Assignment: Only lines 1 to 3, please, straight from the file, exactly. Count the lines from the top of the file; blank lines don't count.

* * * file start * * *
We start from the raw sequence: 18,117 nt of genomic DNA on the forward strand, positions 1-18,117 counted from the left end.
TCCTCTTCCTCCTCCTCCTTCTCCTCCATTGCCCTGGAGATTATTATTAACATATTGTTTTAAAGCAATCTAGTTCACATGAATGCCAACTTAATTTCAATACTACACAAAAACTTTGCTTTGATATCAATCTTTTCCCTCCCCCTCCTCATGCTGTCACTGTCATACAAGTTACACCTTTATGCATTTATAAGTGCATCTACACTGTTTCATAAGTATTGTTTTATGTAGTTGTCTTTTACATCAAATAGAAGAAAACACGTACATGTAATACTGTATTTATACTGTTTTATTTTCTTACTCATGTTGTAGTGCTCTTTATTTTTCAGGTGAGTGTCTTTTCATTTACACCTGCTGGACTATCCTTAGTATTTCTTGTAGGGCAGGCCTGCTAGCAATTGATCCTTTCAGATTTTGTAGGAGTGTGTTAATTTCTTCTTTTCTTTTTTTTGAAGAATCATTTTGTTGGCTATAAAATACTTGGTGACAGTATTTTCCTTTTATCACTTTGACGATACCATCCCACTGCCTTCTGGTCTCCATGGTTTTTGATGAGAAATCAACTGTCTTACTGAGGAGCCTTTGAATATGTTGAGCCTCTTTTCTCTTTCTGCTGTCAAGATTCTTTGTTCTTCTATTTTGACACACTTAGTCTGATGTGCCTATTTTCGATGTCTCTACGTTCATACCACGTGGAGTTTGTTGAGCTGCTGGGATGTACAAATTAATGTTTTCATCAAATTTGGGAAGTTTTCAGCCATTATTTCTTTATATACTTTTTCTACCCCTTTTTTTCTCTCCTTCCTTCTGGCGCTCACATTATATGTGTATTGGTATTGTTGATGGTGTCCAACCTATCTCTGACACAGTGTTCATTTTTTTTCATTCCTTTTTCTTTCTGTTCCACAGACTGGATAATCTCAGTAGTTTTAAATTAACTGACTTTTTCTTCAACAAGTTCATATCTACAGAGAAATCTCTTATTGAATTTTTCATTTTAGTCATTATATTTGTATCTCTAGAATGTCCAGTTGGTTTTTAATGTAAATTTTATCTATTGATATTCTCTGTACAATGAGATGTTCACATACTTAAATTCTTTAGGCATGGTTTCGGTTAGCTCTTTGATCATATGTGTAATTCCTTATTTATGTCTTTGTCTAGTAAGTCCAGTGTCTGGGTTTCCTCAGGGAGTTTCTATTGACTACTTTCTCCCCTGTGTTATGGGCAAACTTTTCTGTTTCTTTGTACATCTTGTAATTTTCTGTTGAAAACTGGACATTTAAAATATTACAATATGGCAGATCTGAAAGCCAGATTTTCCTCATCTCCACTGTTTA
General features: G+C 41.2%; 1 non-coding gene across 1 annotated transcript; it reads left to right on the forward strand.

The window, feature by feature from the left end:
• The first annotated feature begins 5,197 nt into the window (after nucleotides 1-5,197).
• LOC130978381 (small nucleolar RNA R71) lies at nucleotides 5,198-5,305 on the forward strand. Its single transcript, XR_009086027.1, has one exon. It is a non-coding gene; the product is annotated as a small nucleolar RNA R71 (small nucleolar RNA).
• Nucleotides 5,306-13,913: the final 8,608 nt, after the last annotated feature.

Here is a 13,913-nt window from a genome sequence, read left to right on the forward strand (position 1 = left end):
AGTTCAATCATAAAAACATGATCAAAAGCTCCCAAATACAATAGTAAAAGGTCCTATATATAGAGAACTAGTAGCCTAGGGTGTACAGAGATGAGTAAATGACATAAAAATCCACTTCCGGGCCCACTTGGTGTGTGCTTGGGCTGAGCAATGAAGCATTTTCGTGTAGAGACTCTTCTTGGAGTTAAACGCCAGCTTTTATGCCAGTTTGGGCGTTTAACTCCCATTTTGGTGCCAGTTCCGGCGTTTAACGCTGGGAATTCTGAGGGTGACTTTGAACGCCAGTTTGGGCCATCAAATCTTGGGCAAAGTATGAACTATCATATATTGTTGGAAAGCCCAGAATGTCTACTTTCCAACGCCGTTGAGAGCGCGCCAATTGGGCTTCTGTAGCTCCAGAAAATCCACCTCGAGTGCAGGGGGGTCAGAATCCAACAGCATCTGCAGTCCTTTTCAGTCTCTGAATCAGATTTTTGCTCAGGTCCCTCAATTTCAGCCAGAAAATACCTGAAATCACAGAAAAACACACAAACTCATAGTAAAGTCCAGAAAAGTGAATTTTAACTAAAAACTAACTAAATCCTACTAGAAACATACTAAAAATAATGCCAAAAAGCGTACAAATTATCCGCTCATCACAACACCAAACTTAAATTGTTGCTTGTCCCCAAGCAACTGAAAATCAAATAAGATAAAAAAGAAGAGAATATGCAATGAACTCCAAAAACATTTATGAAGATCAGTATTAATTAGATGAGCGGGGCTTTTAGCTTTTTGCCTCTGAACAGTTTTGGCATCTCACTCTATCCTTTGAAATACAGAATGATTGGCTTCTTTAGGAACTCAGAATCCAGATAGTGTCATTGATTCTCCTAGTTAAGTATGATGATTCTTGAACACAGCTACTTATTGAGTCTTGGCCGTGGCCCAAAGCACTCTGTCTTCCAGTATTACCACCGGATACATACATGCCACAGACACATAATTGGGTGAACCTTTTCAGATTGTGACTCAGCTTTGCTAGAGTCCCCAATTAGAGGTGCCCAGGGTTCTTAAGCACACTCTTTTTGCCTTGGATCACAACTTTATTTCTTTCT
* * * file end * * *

We start from the raw sequence: 18,117 nt of genomic DNA on the forward strand, positions 1-18,117 counted from the left end.
TCCTCTTCCTCCTCCTCCTTCTCCTCCATTGCCCTGGAGATTATTATTAACATATTGTTTTAAAGCAATCTAGTTCACATGAATGCCAACTTAATTTCAATACTACACAAAAACTTTGCTTTGATATCAATCTTTTCCCTCCCCCTCCTCATGCTGTCACTGTCATACAAGTTACACCTTTATGCATTTATAAGTGCATCTACACTGTTTCATAAGTATTGTTTTATGTAGTTGTCTTTTACATCAAATAGAAGAAAACACGTACATGTAATACTGTATTTATACTGTTTTATTTTCTTACTCATGTTGTAGTGCTCTTTATTTTTCAGGTGAGTGTCTTTTCATTTACACCTGCTGGACTATCCTTAGTATTTCTTGTAGGGCAGGCCTGCTAGCAATTGATCCTTTCAGATTTTGTAGGAGTGTGTTAATTTCTTCTTTTCTTTTTTTTGAAGAATCATTTTGTTGGCTATAAAATACTTGGTGACAGTATTTTCCTTTTATCACTTTGACGATACCATCCCACTGCCTTCTGGTCTCCATGGTTTTTGATGAGAAATCAACTGTCTTACTGAGGAGCCTTTGAATATGTTGAGCCTCTTTTCTCTTTCTGCTGTCAAGATTCTTTGTTCTTCTATTTTGACACACTTAGTCTGATGTGCCTATTTTCGATGTCTCTACGTTCATACCACGTGGAGTTTGTTGAGCTGCTGGGATGTACAAATTAATGTTTTCATCAAATTTGGGAAGTTTTCAGCCATTATTTCTTTATATACTTTTTCTACCCCTTTTTTTCTCTCCTTCCTTCTGGCGCTCACATTATATGTGTATTGGTATTGTTGATGGTGTCCAACCTATCTCTGACACAGTGTTCATTTTTTTTCATTCCTTTTTCTTTCTGTTCCACAGACTGGATAATCTCAGTAGTTTTAAATTAACTGACTTTTTCTTCAACAAGTTCATATCTACAGAGAAATCTCTTATTGAATTTTTCATTTTAGTCATTATATTTGTATCTCTAGAATGTCCAGTTGGTTTTTAATGTAAATTTTATCTATTGATATTCTCTGTACAATGAGATGTTCACATACTTAAATTCTTTAGGCATGGTTTCGGTTAGCTCTTTGATCATATGTGTAATTCCTTATTTATGTCTTTGTCTAGTAAGTCCAGTGTCTGGGTTTCCTCAGGGAGTTTCTATTGACTACTTTCTCCCCTGTGTTATGGGCAAACTTTTCTGTTTCTTTGTACATCTTGTAATTTTCTGTTGAAAACTGGACATTTAAAATATTACAATATGGCAGATCTGAAAGCCAGATTTTCCTCATCTCCACTGTTTA
General features: G+C 41.2%; 1 non-coding gene across 1 annotated transcript; it reads left to right on the forward strand.